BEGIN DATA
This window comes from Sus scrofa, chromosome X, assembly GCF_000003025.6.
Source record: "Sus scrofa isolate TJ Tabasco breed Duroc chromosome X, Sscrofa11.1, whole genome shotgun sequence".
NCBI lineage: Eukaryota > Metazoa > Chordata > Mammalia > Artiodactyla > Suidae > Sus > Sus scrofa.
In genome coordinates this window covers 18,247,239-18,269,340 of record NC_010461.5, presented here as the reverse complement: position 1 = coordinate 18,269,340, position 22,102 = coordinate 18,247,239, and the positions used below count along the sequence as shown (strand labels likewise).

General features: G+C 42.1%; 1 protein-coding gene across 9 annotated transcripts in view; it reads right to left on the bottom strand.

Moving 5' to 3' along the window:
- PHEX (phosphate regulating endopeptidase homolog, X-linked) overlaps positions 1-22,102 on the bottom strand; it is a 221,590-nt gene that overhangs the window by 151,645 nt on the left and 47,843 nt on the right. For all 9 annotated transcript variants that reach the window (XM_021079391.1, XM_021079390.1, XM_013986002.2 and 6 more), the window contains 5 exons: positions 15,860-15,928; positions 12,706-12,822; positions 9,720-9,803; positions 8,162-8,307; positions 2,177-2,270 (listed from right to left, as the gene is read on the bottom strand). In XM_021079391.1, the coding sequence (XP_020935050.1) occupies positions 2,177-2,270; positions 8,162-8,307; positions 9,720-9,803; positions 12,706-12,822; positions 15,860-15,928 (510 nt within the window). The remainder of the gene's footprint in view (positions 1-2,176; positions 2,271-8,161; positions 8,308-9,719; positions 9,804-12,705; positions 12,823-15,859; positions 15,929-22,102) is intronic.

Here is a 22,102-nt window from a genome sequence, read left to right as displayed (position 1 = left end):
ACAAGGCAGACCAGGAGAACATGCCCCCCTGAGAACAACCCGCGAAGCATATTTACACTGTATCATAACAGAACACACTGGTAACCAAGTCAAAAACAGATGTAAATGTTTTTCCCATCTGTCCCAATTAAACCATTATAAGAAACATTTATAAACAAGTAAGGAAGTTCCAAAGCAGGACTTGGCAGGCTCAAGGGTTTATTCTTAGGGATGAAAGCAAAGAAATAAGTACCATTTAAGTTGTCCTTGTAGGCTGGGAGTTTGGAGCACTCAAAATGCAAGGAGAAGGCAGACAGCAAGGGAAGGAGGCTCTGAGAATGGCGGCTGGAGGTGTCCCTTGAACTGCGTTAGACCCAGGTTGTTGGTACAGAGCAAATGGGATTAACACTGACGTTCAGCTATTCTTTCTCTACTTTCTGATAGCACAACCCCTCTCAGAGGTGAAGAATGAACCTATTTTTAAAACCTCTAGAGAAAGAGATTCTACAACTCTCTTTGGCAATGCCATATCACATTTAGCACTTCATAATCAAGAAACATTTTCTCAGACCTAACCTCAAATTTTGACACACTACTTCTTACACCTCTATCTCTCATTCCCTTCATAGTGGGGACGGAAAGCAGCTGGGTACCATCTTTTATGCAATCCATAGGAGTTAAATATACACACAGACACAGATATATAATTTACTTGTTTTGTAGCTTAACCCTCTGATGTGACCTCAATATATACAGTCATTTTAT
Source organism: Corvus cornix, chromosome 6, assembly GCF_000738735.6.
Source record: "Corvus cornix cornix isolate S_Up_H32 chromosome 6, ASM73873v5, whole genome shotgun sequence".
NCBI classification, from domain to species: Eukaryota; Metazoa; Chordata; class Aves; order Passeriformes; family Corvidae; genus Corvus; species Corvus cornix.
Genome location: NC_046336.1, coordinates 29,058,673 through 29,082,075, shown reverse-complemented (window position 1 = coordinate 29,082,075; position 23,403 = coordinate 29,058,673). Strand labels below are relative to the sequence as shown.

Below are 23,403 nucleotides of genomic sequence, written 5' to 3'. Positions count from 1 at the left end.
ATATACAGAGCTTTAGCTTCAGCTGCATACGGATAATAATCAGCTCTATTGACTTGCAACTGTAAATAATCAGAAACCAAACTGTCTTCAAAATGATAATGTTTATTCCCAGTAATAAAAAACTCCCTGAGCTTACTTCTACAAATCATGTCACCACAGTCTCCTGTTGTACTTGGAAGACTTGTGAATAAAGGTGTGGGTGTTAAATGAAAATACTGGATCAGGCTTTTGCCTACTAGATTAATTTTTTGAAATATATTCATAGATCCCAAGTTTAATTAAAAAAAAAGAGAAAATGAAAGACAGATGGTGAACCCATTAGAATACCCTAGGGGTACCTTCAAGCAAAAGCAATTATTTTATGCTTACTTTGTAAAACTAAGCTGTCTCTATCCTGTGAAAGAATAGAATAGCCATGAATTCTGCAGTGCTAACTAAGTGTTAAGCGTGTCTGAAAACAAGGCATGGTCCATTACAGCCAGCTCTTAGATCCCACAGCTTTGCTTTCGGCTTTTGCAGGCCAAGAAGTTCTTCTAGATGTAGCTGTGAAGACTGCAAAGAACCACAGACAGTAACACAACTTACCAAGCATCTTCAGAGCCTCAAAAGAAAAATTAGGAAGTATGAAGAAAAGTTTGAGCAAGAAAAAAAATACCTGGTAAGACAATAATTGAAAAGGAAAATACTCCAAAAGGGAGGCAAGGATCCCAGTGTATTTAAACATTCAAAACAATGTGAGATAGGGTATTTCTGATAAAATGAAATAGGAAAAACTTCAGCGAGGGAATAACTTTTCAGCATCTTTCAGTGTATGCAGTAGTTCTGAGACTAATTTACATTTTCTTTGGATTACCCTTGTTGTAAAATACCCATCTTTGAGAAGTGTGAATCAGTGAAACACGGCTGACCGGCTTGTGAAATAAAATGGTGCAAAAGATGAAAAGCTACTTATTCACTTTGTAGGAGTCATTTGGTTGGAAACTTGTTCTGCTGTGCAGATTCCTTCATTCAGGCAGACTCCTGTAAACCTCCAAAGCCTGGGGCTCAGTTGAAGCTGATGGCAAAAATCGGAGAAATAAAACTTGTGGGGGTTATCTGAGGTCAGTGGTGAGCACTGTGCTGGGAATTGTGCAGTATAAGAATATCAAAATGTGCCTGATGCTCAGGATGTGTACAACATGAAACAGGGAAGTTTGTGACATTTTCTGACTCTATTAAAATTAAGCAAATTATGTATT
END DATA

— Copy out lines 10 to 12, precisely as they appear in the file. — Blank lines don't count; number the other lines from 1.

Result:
Source organism: Corvus cornix, chromosome 6, assembly GCF_000738735.6.
Source record: "Corvus cornix cornix isolate S_Up_H32 chromosome 6, ASM73873v5, whole genome shotgun sequence".
NCBI classification, from domain to species: Eukaryota; Metazoa; Chordata; class Aves; order Passeriformes; family Corvidae; genus Corvus; species Corvus cornix.